International days are occasions to educate the public on issues of concern, to mobilise political will and resources, to address global problems and to celebrate and reinforce achievements of humanity. Today we are taking a look into slavery; a phenomenon of the past and present.
Slavery essentially refers to situations of exploitation that a person cannot refuse or leave because of threats, violence, coercion, deception or abuse of power. It is the denial of one’s basic human rights. With this definition in mind, it may become more apparent that slavery is in fact, not merely a historical relic.
Sadly, slavery has existed in all societies across the world and taken many different forms. While we celebrate the historic successes in fighting slavery, particularly the most well-known and extreme form of historical slavery - the Transatlantic Slave Trade, which lasted for over 400 years and saw millions of Africans captured, sold and transported to the Americas and the Caribbean; this International day allows a light to be shone on the daily reality still impacting over 40 million victims worldwide.
Human rights are fundamental rights and freedoms to which all people are entitled. They represent protection of basic needs and conditions to flourish as human beings. The Human Rights Act 1998, sets out fundamental rights and freedoms that everyone in the UK is entitled to. It has three main effects; justice can be sought in a British court, public bodies must respect one’s rights and new laws must be compatible with convention rights.
However, the systems in place to protect a person’s rights differs from country to country. For example, Southeast Asia has historically not adopted the same definition of human rights as that which can be found in Western European or North American countries. The first sign of recognition only came in due to the form of the Universal Declaration of Human Rights put forward by the United Nations. Similarly, much of Africa was still in its first struggle for liberation during the time in which the UN adopted the Universal Declaration of Human Rights.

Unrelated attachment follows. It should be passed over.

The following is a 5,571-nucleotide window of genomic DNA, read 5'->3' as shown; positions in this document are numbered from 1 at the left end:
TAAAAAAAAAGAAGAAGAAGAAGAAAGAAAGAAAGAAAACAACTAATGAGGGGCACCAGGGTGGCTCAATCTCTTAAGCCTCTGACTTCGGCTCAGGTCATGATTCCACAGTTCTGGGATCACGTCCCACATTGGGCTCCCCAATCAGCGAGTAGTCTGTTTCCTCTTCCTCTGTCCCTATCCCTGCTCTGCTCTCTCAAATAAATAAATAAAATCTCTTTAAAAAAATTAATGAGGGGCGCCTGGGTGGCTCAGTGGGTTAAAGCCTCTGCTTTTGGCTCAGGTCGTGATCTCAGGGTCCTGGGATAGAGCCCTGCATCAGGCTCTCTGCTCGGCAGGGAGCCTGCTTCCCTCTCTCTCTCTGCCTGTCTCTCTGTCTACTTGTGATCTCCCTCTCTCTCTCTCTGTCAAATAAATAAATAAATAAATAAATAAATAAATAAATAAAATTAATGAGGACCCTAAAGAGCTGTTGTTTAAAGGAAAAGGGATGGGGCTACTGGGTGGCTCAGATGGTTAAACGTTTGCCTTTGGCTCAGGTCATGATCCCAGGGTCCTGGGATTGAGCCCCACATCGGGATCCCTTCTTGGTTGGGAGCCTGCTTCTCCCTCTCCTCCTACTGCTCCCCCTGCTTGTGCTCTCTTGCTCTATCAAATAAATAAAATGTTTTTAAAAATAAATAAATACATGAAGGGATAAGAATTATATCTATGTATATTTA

In Niger, many prominent activists were detained in March for organising protests against a new finance law. In Mozambique high accreditation fees were imposed on journalists in July in an attempt to clamp down on independent reporting. Similar events are still occurring across the continent.
Modern day slavery refers to practices of forced labour, debt bondage, forced marriage and human trafficking. An estimated 24.9 million are in forced labour and 15.4 million in forced marriages. According the to the UN, for every 1,000 people in the world there are 5.4 victims to modern slavery. Out of those in slavery, 1 in 4 are children and women are disproportinately affected.
Shocking stories continue to appear in news articles from time to time. There were nearly 7,000 suspected victims of modern slavery in the UK last year, and six potential cases of people’s organs being harvested.
“Slavery has never really gone away - it has just evolved.”
- Will Hayward, a social affairs correspondent.
The ongoing bravery displayed by ordinary people exemplify resilience in the face of oppression. Protesters are demonstrably effective and should be a token of inspiration for us all. In the increasingly hostile atmosphere, the courage, dedication and selflessness of human rights defenders, particularly across parts of Africa, are keeping basic human rights at the front and centre of the regional agenda.
Take this day to spend some time reflecting on how blessed one is for not having experienced any forms of modern day slavery. From the criminalising of slavery in Mauritania in 2007 to the anti-trafficking law in 2011 and anti-slavery campaigns in 2015, respect for human life is slowly evolving. There is indeed yet a long way to go until slavery has completely been eradicated from all societies but we can also celebrate the stage we’re at now - particularly in relation to where the world, and the UK, has been in the past.